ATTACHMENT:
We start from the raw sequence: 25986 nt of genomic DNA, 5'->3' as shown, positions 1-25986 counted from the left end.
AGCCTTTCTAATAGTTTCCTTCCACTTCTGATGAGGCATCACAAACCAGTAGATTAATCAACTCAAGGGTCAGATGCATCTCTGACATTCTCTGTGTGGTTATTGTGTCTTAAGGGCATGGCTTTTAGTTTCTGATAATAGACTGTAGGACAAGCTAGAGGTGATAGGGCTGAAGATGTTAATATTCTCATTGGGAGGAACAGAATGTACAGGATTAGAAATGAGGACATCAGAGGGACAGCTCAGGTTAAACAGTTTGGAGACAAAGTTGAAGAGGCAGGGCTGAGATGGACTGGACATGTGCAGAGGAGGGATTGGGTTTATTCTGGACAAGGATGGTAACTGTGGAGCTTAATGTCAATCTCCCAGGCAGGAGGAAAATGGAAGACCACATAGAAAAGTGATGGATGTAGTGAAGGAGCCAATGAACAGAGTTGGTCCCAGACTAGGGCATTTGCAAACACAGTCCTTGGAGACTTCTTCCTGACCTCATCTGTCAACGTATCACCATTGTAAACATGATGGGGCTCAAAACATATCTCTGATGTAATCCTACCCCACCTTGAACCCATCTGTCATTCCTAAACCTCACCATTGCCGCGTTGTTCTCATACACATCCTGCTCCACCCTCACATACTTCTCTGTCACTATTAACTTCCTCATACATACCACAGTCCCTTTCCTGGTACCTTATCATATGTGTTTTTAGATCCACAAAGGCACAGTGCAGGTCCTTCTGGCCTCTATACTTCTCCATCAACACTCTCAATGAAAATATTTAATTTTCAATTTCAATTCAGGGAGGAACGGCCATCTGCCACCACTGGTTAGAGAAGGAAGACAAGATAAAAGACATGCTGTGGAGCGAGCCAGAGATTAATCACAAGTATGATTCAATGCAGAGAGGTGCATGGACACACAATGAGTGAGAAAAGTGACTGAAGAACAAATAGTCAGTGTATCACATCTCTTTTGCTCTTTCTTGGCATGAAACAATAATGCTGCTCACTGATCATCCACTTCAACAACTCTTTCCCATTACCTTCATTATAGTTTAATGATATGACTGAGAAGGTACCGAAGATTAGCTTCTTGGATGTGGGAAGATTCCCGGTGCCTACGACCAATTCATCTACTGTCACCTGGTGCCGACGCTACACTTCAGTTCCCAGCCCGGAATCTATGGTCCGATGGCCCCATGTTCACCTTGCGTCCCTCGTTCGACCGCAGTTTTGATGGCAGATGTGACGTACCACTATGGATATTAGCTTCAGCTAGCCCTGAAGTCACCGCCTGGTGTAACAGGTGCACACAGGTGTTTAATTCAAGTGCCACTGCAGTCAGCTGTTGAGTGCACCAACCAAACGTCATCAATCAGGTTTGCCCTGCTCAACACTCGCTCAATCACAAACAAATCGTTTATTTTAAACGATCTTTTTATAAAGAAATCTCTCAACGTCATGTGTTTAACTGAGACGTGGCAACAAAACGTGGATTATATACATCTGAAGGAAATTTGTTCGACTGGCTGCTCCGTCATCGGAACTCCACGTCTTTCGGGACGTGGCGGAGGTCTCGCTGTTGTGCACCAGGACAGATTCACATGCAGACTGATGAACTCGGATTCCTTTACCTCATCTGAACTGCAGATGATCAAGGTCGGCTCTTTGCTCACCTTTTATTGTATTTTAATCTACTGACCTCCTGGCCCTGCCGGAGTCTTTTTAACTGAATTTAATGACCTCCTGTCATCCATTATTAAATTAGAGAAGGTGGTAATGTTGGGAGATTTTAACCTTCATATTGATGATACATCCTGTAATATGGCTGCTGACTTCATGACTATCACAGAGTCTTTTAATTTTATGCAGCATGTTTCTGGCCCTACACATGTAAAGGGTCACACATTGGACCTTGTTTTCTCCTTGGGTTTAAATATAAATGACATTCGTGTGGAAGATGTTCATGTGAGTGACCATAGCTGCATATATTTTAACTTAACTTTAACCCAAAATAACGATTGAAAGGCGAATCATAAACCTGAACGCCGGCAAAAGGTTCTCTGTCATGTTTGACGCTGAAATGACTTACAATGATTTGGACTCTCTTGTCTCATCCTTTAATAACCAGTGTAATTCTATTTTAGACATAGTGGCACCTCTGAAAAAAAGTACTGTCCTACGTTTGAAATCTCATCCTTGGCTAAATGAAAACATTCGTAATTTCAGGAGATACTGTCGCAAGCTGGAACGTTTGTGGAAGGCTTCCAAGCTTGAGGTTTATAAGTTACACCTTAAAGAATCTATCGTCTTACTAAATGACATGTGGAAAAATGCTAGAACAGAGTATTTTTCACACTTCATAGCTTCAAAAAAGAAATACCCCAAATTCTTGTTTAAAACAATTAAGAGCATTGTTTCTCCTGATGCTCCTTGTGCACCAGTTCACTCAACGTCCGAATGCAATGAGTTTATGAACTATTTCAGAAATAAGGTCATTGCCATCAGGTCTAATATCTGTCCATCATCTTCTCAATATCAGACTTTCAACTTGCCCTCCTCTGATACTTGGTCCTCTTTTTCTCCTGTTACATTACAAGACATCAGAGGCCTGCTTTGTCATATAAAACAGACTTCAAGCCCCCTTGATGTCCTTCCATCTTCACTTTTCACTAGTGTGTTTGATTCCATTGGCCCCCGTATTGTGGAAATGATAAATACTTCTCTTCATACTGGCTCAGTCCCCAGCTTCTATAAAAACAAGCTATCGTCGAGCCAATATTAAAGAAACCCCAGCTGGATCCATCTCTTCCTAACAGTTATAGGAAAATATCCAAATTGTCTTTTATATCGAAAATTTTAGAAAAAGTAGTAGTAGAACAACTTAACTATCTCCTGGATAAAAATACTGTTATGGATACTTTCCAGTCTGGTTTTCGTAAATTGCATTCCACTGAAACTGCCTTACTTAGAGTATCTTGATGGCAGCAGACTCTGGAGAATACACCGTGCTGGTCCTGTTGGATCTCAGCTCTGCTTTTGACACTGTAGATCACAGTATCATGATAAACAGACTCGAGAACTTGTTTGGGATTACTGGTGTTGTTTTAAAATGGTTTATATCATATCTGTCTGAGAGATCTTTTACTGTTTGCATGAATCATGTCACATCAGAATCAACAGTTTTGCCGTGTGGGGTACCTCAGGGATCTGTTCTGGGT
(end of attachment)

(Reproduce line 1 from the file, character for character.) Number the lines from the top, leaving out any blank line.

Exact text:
We start from the raw sequence: 25986 nt of genomic DNA, 5'->3' as shown, positions 1-25986 counted from the left end.